There are several factors to consider before choosing the best yard shed. First, it is important to think about how the shed will be used. Once the shed’s use is established, the size and style can better be ascertained. Lastly, the homeowner should decide whether she wants to construct her yard shed from scratch or purchase a prefabricated model from a local garden center.
Before purchasing or constructing a yard shed, it is important to think about its likely uses. Some sheds are used to store tools and equipment, such as shovels, rakes, lawn mowers, weed whips, and snow blowers. Other sheds are used for projects that do not require much space, such as potting plants or painting. In the alternative, a yard shed may be used as a woodworking workshop, a child’s playhouse, or even a homeowner’s oasis away from the main home. Deciding how the shed will be used will help the homeowner discover the size of shed that will best suit her needs.
A small yard shed is ideal for storing tools. In fact, if shelving is added to the shed, it can easily house many tools and even some larger pieces of equipment, such as a lawn mower or a snow blower. It is ideal if the shed has enough room for a person to move around and find the exact tool or piece of equipment for which she is looking. In general, there should be a buffer of about 1 foot (30.5 cm) on either side of any large pieces of equipment if the shed is used for storage purposes alone.
If the yard shed will be used for small scale projects, such as painting or potting plants, additional space may be needed. For example, it usually is ideal if there is about 3 feet (91.4 cm) of room between workbenches. The larger the projects will be, the larger the shed should be. If the shed were to be used for woodworking, up to 9 feet (roughly 2.74 m) would be needed between work areas. The space would give the person ample room to safely maneuver between saws, drills, and other power tools.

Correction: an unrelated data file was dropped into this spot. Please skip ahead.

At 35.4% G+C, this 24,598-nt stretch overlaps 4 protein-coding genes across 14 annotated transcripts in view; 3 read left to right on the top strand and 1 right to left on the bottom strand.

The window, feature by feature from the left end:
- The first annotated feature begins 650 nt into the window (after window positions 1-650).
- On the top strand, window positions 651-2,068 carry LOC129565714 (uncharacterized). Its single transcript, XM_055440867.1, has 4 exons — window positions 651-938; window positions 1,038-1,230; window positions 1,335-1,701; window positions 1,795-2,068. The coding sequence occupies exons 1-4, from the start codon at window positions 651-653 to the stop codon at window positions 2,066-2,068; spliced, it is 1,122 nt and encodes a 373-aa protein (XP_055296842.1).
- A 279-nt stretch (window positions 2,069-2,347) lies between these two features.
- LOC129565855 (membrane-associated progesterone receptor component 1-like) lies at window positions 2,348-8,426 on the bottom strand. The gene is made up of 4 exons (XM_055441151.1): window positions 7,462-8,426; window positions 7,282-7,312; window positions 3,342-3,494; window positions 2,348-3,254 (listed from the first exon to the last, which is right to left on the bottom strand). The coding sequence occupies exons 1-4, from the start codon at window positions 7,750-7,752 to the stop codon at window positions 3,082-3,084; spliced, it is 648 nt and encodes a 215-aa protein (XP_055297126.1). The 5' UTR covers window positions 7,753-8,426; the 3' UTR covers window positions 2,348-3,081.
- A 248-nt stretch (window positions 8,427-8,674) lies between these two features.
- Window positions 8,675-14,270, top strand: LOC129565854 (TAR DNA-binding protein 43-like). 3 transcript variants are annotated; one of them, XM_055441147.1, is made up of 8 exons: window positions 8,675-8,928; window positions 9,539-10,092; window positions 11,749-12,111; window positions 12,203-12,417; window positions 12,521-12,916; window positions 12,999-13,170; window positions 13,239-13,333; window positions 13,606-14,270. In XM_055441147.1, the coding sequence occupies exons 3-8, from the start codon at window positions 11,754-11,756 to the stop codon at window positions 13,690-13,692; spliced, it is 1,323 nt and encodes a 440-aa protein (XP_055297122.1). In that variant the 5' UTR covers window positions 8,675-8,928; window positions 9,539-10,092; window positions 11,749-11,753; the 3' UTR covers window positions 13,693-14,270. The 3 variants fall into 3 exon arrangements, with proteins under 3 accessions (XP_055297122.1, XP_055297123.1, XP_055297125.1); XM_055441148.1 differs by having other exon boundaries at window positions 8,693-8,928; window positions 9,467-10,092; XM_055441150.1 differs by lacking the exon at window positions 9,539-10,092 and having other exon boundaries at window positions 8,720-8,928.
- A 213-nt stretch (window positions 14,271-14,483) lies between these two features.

Another factor to consider when choosing the best yard shed is the style of the shed. In general, it should match the other structures on the property. For example, if the house is a dark brown wood, the yard shed should also be dark brown wood, not white brick or purple vinyl. In addition, it is important to know and understand the zoning, covenants, and building codes of the city or neighborhood. Some neighborhoods have rules against yard sheds in general or they may have specific requirements as to color, size, or location of the shed.
The final point to consider before choosing a shed is whether the shed should be constructed from scratch or purchased as a prefabricated structure from a garden store. The homeowner should consider her available time and level of skill before choosing one method over another. While a handmade shed may be unique and may better match the existing structure, it also may take an abundance of time and skill.